The Hart/Simmons/Edwards Family
by Saul Marks
Leaning precariously against the north wall of the cemetery, not far from the entrance, is a tall, slim monument in eroded white marble. It has a stout, square base, on top of which used to be fixed a tall four-sided pillar, which is now propped up against the cemetery’s boundary wall. Atop the pillar is an ornamental capital, balancing precariously against the wall and clearly no longer attached in the way it was intended to be. It is a very atmospheric memorial, shaded in summer by the overhanging trees from the other side of the wall and often going unnoticed by visitors keen to look out from the path towards the majority of the tombstones to their left.
The grave is that of Nathan Samuel Hart, who was born in London’s East End in 1828, one of many children of tailor Michael Henry Hart and his wife Esther Davis. In the 1840s, Michael and his family moved to Portsea in Hampshire. He became heavily involved with the Hebrew Benevolent Society there and his eldest daughter married Councillor John Edwards, who was also a prominent member of the Portsea Jewish community.
The community there was founded in the 1740s when Portsmouth was a bustling military and merchant seaport. The Portsmouth community was one of the most prominent in the country and a number of Liverpool’s early Jewish settlers in the 1770s and 1780s had family connections there, including the Mozley family. The Portsea Jewish community was closely affiliated to the Great Synagogue in Duke’s Place in London.
At some point between 1841 and 1851, Nathan Hart set up in Liverpool, close to the docks, as a young outfitter, perhaps specialising in sailors’ uniforms as his family had done in Portsmouth. It would certainly have made good business sense. On Wednesday 3 January 1855, he married Priscilla Borchardt at the Great Synagogue in London, and the couple returned to live in Liverpool. The marriage service was conducted by Chief Rabbi Dr Nathan Marcus Adler.
Sadly, Nathan and Priscilla had no children but they were not alone in Liverpool. Nathan’s sister Sarah Hart had married Morris Simmons (possibly previously known as Solomons) in London in 1848 and the young couple began their family in the East End. Morris, like the Hart family, was a tailor and outfitter. In August 1855, he, Sarah and their four children sailed to New York on the SS Devonshire and lived there for around five years, during which time they had two more daughters. Around 1860, they all returned and settled in Liverpool, close to Nathan and Priscilla.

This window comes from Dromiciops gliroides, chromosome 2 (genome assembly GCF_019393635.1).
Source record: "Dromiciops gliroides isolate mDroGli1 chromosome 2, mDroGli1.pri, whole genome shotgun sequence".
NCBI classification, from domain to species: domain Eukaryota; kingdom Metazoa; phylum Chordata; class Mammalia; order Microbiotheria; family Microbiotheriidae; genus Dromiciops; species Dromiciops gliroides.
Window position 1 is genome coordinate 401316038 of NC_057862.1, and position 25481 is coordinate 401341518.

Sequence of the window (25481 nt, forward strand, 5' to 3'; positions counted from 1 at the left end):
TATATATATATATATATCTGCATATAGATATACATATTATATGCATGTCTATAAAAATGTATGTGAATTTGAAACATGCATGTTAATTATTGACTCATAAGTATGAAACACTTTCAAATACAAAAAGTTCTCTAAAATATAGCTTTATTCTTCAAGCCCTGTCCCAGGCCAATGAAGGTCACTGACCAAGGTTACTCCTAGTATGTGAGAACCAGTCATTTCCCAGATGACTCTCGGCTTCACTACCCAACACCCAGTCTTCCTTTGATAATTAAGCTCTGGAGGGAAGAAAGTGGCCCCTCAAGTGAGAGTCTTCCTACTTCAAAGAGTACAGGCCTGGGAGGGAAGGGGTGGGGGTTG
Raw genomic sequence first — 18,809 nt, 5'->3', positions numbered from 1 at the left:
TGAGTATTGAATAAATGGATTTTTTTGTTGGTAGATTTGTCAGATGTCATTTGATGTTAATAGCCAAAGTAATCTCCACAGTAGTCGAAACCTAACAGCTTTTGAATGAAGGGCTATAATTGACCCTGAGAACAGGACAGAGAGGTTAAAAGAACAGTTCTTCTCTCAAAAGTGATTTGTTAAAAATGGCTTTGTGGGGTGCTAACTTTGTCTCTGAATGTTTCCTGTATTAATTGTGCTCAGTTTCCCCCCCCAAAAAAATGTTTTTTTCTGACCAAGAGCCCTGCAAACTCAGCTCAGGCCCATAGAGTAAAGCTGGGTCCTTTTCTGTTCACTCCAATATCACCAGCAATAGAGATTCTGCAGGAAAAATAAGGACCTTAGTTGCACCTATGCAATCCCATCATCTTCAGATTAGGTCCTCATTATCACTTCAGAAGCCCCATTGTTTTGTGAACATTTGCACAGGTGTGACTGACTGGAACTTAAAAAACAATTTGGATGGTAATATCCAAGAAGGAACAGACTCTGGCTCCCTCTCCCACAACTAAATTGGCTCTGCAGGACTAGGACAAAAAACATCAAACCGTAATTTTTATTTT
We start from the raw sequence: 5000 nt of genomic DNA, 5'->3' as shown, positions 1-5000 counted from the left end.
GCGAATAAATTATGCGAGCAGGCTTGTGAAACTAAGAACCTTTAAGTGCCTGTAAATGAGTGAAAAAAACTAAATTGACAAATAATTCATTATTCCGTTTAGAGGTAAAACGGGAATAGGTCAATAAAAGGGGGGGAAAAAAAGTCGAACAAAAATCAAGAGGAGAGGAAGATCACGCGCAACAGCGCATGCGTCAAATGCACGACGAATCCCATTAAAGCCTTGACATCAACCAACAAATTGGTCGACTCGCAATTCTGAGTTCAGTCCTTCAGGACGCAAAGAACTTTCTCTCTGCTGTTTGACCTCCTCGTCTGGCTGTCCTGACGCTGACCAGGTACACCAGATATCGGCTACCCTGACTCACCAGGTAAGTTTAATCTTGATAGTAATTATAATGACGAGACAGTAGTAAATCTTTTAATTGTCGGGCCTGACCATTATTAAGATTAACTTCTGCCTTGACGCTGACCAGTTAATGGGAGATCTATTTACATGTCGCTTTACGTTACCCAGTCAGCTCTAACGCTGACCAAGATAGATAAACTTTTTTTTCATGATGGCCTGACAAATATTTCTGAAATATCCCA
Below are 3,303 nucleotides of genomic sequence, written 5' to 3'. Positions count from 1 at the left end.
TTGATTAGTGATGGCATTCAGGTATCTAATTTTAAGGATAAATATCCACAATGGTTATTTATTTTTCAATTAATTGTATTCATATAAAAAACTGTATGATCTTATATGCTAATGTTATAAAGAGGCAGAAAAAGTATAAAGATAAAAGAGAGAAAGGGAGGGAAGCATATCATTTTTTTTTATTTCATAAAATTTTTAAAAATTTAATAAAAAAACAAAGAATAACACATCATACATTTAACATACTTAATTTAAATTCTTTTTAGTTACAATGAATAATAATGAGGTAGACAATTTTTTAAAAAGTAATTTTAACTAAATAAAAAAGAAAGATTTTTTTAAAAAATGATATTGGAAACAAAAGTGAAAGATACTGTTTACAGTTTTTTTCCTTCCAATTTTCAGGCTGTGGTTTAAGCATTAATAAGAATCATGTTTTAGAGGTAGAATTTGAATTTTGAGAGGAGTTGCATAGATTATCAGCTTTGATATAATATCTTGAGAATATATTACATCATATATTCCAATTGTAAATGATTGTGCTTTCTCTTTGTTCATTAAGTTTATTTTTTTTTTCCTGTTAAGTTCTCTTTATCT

Nathan and Sarah’s eldest sister Jane Edwards had no fewer than 10 children in Portsea, the third of whom was Michael Henry Edwards. Michael moved to Liverpool and was living with his uncle and aunt, Nathan and Priscilla Hart, at the time of the 1861 census. Michael married a convert named Mary Louisa (aka Leah) Whitehead at Seel Street Synagogue on 17 December 1865, with Nathan Hart as one of the witnesses. Just 11 days later, their first son was born! Although that child lived less than six months and was buried at Deane Road in May 1866, Michael and Leah went on to have a further 11 children in the next 19 years.
In 1867, Michael’s elder sister Esther Edwards married Rev Isaac Phillips (1845-1924), who was minister to the Portsmouth Jewish community for an incredible 59 years (possibly still a world record). Rev Phillips’ brother, nephew and two of his sons were all ministers, with his sons Rev Jacob Phillips and Rev Lewis Phillips (1881-1977) both spending time at South African congregations. The latter was appointed as Braham Reader (i.e. junior minister) at Liverpool Old Hebrew Congregation in 1917 and then took on the position ofBraham Lecturer (i.e. senior minister) on the retirement of Rev Samuel Frampton in 1933. He held both posts for a year, before Rev Raphael Levy took the junior position from 1934-38. Rev Phillips resumed both posts throughout World War II and ultimately retired in 1947, after 30 years’ service.
Priscilla Hart died at the end of 1868 in Newington in London, leaving Nathan to continue his business in Liverpool. By 1871, he is listed as a provision dealer, employing six men, so he was clearly successful.
1895 must have been a heart-breaking year for the Hart/Simmons/Edwards family. Michael Edwards died on 1 August, aged only 49, followed by Nathan Hart on 30 August. On 22 September, Sarah Simmons passed away too, and all were buried at Deane Road.
Part of Nathan’s inscription reads: “…in his 72nd year, after a long and painful illness”. Although he was actually 67 rather than in his early 70s, it is clear that he suffered terribly, but is now at peace, buried next to his sister and close to all his family who had made their lives in Liverpool with him.
- Jewish Chronicle 12 January 1855, page 1.
- Liverpool Old Hebrew Congregation marriage registers.
Nathan Samuel Hart (1828-95): B 22.03
Sarah Simmons (née Hart, Nathan’s sister; 1823-95): B 22.02
Morris Simmons (Sarah’s husband; c.1821-91): A 19.12
Simeon Simmons (their son; 1850-88): B 06.01
Nathan Samuel Simmons (their son; 1852-1900): A 25.19
Michael Henry Edwards (his nephew; 1846-95): A 22.19
Leah Edwards (née Whitehead, Michael’s wife; 1848-99): A 24.15